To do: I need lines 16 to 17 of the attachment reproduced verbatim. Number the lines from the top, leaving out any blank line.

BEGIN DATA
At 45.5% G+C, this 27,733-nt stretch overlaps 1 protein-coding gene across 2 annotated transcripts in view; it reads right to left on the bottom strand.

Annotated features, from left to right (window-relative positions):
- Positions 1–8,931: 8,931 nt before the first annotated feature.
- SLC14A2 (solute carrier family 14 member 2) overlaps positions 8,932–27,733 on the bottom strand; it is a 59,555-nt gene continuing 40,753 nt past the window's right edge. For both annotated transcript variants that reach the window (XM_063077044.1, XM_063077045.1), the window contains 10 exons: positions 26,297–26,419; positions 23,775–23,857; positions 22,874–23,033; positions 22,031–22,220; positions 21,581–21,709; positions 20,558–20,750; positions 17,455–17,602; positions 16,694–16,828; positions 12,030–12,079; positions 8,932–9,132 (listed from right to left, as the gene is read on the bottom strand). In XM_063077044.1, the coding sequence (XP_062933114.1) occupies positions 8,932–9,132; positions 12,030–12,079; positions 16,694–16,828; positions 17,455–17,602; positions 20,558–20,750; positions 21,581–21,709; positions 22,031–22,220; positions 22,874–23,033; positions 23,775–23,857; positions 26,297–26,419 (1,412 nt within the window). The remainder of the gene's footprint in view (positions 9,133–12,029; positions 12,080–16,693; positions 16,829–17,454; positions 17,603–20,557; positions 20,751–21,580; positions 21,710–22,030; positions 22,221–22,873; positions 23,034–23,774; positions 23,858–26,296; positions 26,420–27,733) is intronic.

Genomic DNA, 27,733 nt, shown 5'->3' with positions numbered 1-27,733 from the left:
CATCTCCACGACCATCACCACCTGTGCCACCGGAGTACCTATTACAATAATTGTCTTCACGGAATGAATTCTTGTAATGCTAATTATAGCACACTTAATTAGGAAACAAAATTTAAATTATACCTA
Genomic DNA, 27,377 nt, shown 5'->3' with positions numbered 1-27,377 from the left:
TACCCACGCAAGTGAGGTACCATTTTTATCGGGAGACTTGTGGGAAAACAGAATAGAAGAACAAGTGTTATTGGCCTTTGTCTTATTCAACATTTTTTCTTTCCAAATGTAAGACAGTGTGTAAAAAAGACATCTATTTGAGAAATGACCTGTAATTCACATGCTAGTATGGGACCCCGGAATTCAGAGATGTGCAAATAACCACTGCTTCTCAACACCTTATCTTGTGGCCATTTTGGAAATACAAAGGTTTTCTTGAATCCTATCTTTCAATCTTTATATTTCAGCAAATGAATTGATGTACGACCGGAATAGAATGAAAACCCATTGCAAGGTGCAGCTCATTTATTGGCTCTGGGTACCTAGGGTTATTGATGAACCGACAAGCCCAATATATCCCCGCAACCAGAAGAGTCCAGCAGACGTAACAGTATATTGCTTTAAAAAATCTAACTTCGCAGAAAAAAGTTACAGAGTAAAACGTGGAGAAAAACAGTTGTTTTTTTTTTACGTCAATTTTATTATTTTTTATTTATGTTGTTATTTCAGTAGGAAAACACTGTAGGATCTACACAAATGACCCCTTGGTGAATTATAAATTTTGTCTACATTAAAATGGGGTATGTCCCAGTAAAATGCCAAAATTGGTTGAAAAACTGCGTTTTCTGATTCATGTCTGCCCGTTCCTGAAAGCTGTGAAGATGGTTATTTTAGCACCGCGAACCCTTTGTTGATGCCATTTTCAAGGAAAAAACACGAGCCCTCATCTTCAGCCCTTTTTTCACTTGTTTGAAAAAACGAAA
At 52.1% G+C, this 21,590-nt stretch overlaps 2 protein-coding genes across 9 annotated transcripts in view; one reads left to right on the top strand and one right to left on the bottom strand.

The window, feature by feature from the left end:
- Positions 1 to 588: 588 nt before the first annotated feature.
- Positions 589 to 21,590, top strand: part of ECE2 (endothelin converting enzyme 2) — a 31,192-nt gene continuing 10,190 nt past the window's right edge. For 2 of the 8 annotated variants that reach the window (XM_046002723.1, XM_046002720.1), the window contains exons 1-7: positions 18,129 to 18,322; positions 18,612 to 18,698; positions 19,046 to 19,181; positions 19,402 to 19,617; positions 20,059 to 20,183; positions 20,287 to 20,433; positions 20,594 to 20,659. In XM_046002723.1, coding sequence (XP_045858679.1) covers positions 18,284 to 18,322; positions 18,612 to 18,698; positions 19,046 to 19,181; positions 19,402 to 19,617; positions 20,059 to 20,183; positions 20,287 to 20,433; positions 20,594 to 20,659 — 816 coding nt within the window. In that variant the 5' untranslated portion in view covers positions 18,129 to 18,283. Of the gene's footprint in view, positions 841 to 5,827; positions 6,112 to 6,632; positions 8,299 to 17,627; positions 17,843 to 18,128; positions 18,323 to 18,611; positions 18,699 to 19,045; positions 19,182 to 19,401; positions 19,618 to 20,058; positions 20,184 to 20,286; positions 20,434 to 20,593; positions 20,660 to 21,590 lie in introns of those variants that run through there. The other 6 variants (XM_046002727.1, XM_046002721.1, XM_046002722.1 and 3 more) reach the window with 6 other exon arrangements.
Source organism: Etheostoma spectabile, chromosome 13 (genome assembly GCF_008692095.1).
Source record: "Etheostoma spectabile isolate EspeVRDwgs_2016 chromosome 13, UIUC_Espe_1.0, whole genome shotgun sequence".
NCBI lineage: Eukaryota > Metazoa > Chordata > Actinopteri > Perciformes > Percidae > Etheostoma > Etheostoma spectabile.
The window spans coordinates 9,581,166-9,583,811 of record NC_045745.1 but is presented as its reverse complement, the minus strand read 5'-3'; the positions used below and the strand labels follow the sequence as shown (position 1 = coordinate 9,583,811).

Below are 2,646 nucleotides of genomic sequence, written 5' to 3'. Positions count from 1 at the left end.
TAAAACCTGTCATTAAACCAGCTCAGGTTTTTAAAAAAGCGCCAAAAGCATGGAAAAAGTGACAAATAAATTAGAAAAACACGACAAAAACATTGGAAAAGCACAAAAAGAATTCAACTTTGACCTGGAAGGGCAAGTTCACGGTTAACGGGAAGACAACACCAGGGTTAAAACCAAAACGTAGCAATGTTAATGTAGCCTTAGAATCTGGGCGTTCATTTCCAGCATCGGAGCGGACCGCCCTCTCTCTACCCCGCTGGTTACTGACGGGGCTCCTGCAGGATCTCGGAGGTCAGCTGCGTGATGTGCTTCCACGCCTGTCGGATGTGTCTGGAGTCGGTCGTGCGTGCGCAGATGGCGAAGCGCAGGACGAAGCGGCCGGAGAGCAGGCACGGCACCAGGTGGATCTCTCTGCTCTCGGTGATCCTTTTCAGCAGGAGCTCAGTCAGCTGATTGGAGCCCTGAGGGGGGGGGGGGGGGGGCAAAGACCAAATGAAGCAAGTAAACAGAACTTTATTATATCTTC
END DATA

The window spans coordinates 9,581,166-9,583,811 of record NC_045745.1 but is presented as its reverse complement, the minus strand read 5'-3'; the positions used below and the strand labels follow the sequence as shown (position 1 = coordinate 9,583,811).

Below are 2,646 nucleotides of genomic sequence, written 5' to 3'. Positions count from 1 at the left end.